When you get burned out by the pace or the grime of life in the Big Eastern City, when you weary of the strangely loveless social landscapes of California, when you just need to be somebody else, either for your own sake, or for the children, why, you can plop yourself down in (for instance) Douglas County, Colorado. You can start over.

But even the people that make successful changes in their self- images may find that one day they miss something or some things about their former lives. Unlike the older, more established east, the developing West often lacks a cultural core. Its spiritual center is inward, predicated on disconnected individuals, strong, but silent and separate.

If life is to flourish, it must be rooted. These roots -- in a family, in a community, in a culture -- are in essence a body of stories we tell ourselves over and over.

But in the West, we don't want to "crowd" anyone. We want to leave a little space around everything. So the stories we tell, the cultural institutions we slowly assemble, aren't too pushy.

For instance, this community in 1990 decided to fund a library system. But the branches are 15 miles apart. You have to know where they are. You have to choose to fit the library -- and its repository of many stories -- into your life. It's the Way of the West.

I recognize that all the above is an unusually long philosophic preamble. But I think it provides some important background to a crossroads in the history of the Douglas Public Library District.

Back in 1990, one campaign promise of the "Say Yes to Libraries" Committee was that the establishment of the library district would result in (among other things) the addition of some 3,000 square feet to the Parker Library. (The Parker Library has about 7,000 square feet right now.) Well, thanks to the success of the library campaign, and some careful saving since then, the library district does in fact have the money to fulfill that promise.

The question is, where should that 10,000 square feet be? At the current site? That was our thinking three years ago. There's something to be said for keeping a cultural center "downtown." But we now have more up-to-date information about the distribution of the Parker population. We have also come to realize that there just isn't enough space for parking at our current location.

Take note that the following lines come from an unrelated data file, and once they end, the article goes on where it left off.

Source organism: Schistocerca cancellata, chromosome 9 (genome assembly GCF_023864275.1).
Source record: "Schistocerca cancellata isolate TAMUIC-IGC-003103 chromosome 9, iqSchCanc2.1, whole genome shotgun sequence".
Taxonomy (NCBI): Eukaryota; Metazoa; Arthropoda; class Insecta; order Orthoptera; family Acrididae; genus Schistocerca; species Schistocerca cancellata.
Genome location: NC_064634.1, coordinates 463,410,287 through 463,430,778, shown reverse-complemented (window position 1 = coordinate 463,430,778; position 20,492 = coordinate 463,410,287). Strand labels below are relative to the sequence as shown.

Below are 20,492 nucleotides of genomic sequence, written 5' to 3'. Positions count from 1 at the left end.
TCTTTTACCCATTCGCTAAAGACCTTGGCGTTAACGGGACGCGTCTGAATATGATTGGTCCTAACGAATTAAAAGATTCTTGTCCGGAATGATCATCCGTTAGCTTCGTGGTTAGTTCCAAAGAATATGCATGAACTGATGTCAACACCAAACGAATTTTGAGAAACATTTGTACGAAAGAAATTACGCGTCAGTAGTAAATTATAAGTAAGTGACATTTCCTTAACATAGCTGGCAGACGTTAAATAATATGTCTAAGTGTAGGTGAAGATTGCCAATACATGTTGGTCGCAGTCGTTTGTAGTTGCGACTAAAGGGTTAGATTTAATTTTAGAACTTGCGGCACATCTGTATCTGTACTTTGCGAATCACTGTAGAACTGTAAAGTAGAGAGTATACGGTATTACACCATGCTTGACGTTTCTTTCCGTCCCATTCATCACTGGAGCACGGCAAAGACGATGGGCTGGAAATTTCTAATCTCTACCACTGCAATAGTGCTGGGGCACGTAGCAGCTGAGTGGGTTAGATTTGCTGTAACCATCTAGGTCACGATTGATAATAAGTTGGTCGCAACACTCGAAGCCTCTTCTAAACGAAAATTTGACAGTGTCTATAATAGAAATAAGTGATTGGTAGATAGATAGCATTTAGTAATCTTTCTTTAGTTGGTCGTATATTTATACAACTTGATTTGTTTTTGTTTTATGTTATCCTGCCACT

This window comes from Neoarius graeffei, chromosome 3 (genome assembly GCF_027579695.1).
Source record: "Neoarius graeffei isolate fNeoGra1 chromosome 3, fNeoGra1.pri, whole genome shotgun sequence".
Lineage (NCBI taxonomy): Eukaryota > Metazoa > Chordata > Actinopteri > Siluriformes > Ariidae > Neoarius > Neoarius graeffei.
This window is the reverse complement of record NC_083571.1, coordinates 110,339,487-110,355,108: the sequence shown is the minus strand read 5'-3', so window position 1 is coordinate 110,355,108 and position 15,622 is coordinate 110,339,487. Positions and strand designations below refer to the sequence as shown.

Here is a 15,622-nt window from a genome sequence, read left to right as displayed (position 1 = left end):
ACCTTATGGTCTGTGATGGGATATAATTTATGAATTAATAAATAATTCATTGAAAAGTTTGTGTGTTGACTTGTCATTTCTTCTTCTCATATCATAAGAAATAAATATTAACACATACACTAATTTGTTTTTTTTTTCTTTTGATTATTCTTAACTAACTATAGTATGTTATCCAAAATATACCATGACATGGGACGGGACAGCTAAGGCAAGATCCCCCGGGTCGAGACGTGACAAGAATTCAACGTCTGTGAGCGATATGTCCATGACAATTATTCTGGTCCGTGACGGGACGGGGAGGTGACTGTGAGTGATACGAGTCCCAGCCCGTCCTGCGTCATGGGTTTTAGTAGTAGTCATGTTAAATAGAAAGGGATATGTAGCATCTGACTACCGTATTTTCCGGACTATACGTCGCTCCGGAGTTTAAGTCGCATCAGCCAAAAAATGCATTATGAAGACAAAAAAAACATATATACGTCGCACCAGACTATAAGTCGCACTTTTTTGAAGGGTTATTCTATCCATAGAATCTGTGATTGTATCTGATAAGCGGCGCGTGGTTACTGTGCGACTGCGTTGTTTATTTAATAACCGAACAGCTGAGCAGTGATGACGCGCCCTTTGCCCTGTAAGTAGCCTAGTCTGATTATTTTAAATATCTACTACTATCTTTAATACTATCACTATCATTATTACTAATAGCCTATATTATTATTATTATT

So what makes sense? There are several possibilities. One of them is build a new Parker Library at Challenger Park, just opposite and west of the new Recreation Center. The County Commissioners have indicated their willingness to donate a four acre parcel to the library district. Another option, based on another, private donation, might be to move the library to west Mainstreet -- the other side of Highway 83.

And there many be other options that we haven't heard about yet. (If you know of some, call me at 688-8752.)

If you would like to give your opinion on this issue, please consider yourself invited to a meeting at the Parker Library on Monday, May 10, 7 p.m. I'll be there to summarize what we know to date. Then I'll open up the discussion to the community. Before we go any further with our planning, the Library Board of Trustees like to get some sense of what's important to our Parker patrons.

I think the library has an important role to play in the "re- inventing" of the cultural identity of Douglas County. If you think so too, please come and let the Library Trustees know how - - and where -- we can best serve your needs into the next millennium.